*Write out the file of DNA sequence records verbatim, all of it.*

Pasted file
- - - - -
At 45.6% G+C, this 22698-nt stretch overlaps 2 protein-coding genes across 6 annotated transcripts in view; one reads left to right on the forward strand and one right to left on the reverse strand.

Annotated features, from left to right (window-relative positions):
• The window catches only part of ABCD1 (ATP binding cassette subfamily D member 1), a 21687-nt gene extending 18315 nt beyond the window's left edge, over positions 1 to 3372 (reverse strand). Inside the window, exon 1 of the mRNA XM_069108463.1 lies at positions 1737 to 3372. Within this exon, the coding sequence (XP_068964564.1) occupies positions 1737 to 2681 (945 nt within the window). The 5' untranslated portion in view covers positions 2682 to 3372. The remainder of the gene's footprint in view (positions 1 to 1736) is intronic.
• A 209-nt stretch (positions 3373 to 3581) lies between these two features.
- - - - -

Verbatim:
At 45.6% G+C, this 22698-nt stretch overlaps 2 protein-coding genes across 6 annotated transcripts in view; one reads left to right on the forward strand and one right to left on the reverse strand.

Annotated features, from left to right (window-relative positions):
• The window catches only part of ABCD1 (ATP binding cassette subfamily D member 1), a 21687-nt gene extending 18315 nt beyond the window's left edge, over positions 1 to 3372 (reverse strand). Inside the window, exon 1 of the mRNA XM_069108463.1 lies at positions 1737 to 3372. Within this exon, the coding sequence (XP_068964564.1) occupies positions 1737 to 2681 (945 nt within the window). The 5' untranslated portion in view covers positions 2682 to 3372. The remainder of the gene's footprint in view (positions 1 to 1736) is intronic.
• A 209-nt stretch (positions 3373 to 3581) lies between these two features.